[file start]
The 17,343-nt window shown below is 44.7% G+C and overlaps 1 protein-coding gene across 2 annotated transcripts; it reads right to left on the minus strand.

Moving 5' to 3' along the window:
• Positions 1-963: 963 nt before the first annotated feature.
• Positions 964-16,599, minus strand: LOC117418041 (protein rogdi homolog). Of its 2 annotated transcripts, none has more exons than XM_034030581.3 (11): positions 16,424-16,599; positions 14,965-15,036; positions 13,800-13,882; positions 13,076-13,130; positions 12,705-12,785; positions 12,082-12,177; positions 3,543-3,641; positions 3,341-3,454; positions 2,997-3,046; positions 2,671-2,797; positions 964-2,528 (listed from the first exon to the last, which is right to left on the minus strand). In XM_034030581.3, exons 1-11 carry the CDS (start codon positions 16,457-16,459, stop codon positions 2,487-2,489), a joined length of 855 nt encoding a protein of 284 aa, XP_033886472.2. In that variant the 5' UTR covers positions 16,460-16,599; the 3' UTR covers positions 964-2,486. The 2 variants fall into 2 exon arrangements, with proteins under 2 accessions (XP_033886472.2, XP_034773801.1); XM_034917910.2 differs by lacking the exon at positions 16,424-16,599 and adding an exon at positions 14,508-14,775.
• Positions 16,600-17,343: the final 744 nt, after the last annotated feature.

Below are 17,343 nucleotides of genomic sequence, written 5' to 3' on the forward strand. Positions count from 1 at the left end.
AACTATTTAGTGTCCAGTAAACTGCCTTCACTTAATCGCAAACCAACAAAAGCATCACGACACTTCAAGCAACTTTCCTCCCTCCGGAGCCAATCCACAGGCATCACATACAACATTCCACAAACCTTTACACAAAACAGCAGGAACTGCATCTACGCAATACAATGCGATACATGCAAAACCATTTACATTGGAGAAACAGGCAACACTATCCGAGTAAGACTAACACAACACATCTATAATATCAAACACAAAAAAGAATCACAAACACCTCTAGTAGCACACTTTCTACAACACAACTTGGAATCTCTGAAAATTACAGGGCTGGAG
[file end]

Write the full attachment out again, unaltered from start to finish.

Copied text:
The 17,343-nt window shown below is 44.7% G+C and overlaps 1 protein-coding gene across 2 annotated transcripts; it reads right to left on the minus strand.

Moving 5' to 3' along the window:
• Positions 1-963: 963 nt before the first annotated feature.
• Positions 964-16,599, minus strand: LOC117418041 (protein rogdi homolog). Of its 2 annotated transcripts, none has more exons than XM_034030581.3 (11): positions 16,424-16,599; positions 14,965-15,036; positions 13,800-13,882; positions 13,076-13,130; positions 12,705-12,785; positions 12,082-12,177; positions 3,543-3,641; positions 3,341-3,454; positions 2,997-3,046; positions 2,671-2,797; positions 964-2,528 (listed from the first exon to the last, which is right to left on the minus strand). In XM_034030581.3, exons 1-11 carry the CDS (start codon positions 16,457-16,459, stop codon positions 2,487-2,489), a joined length of 855 nt encoding a protein of 284 aa, XP_033886472.2. In that variant the 5' UTR covers positions 16,460-16,599; the 3' UTR covers positions 964-2,486. The 2 variants fall into 2 exon arrangements, with proteins under 2 accessions (XP_033886472.2, XP_034773801.1); XM_034917910.2 differs by lacking the exon at positions 16,424-16,599 and adding an exon at positions 14,508-14,775.
• Positions 16,600-17,343: the final 744 nt, after the last annotated feature.

Below are 17,343 nucleotides of genomic sequence, written 5' to 3' on the forward strand. Positions count from 1 at the left end.
AACTATTTAGTGTCCAGTAAACTGCCTTCACTTAATCGCAAACCAACAAAAGCATCACGACACTTCAAGCAACTTTCCTCCCTCCGGAGCCAATCCACAGGCATCACATACAACATTCCACAAACCTTTACACAAAACAGCAGGAACTGCATCTACGCAATACAATGCGATACATGCAAAACCATTTACATTGGAGAAACAGGCAACACTATCCGAGTAAGACTAACACAACACATCTATAATATCAAACACAAAAAAGAATCACAAACACCTCTAGTAGCACACTTTCTACAACACAACTTGGAATCTCTGAAAATTACAGGGCTGGAG